Items to be recycled may be dropped off at the Transfer Station at no charge.
Please click on the above link to find out more about the recycling program as well as an easy chart of what can and cannot be recycled.
From the Stratham Conservation Committee:
Recycling is reusing materials in original or changed forms rather than discarding them as wastes. In reusing material or changing material into new materials rather than throwing it away, the environment, as well as we, benefit from it.
Why Is Recycling Important?
Some benefits include: saving energy, saving land space, saving money, creating new jobs, reducing air and water pollution and preserving habitat for wildlife. That's why recycling is important and you should take a closer look at your life and how your recycle materials used in your daily life.
Save Money and Land Space
It costs the town less to recycle than to dispose of waste. Therefore it costs less in tax dollars if you recycle.
Recycling reduces trash in landfill sites, which cuts down on the cost of waste disposal and the clearing of more land for new landfills when the current landfills become too full to store any more waste. Recycling is an easy and less expensive alternative to clearing more land for new landfills. For example, composting, recycling kitchen waste and yard waste into compost provides a means of free nutritious soil for gardening. In addition, most waste is not biodegradable. Its stays in the landfills for years to come, just sitting there and piling up with the rest of the trash. Recycling would allow us to reuse the materials over and over again.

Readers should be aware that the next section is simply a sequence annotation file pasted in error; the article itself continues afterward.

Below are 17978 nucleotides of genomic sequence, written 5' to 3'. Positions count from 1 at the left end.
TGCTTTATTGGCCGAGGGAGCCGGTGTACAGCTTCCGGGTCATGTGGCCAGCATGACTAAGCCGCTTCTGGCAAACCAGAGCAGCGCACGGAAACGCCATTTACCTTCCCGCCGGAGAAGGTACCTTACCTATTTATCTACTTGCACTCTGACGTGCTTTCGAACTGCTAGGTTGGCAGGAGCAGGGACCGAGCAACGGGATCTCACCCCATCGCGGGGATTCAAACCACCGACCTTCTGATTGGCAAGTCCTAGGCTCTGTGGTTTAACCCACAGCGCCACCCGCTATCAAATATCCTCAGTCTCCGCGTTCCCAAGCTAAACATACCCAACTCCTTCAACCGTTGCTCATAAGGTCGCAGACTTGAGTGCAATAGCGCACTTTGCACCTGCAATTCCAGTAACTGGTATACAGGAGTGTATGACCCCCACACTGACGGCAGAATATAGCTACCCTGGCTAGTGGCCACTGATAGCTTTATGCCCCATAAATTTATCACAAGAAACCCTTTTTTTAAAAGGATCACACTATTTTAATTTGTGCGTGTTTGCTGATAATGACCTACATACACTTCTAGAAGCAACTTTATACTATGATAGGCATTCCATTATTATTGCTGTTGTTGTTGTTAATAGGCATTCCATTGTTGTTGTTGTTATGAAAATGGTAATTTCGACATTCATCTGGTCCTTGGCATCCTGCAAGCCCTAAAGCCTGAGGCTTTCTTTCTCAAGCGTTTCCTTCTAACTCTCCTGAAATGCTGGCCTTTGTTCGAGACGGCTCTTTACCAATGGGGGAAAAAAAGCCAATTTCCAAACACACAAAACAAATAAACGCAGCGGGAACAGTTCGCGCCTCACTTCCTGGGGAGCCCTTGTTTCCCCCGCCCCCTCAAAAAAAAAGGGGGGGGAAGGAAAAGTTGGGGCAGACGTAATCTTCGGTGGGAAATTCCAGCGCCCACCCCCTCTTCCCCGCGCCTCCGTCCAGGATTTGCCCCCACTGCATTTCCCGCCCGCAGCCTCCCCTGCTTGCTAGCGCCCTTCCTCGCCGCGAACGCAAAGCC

It takes less energy to process recycled materials than it does to use virgin materials. For example, it takes less energy to recycle paper from waste material than it does to create paper from new woodland, because there is no longer a need to cut down a new tree, process the wood from the tree and make it into paper.
What is so important about saving energy through recycling? Energy from non-renewable resources is protected and saved for future generations, money is saved when less energy is used (this can also mean more competitively priced goods) and often pollution and emissions are reduced when less energy is used.
For example, production of recycled paper uses 80% less water and 65% less energy, and produces 95% less air pollution than virgin paper production.
Air Pollution and Water Pollution
Decomposing waste often release noxious gases and chemicals as it decomposes at landfill sites. These gas and chemicals create air pollution. Air pollution is exactly what it sounds like, polluted air. When the chemicals leach into the groundwater this creates water pollution and our water is contaminated. In 2000, recycling of solid waste prevented the release of 32.9 million metric tons of carbon equivalent (MMTCE, the unit of measure for greenhouse gases) into the air.
Imagine how much pollution we could prevent if instead of landfills we had recycling centers. We could breathe cleaner air and drink cleaner water.
Recycling in the U.S. is a $236 billion a year industry. More than 56,000 recycling and reuse enterprises employ 1.1 million workers nationwide.
If we created more recycling opportunities we would create more jobs and no one would have to lose their jobs either.
Recycling also preserves wildlife. When fewer trees are cut down to make virgin material or to make space landfills, habitat for wildlife remains. More habitats for animals mean less animal extinction.
Despite what some may say, recycling is important and it can make a difference. We may not be able to solve our landfill and pollution problems anytime soon, but at least we can help keep them from getting worse.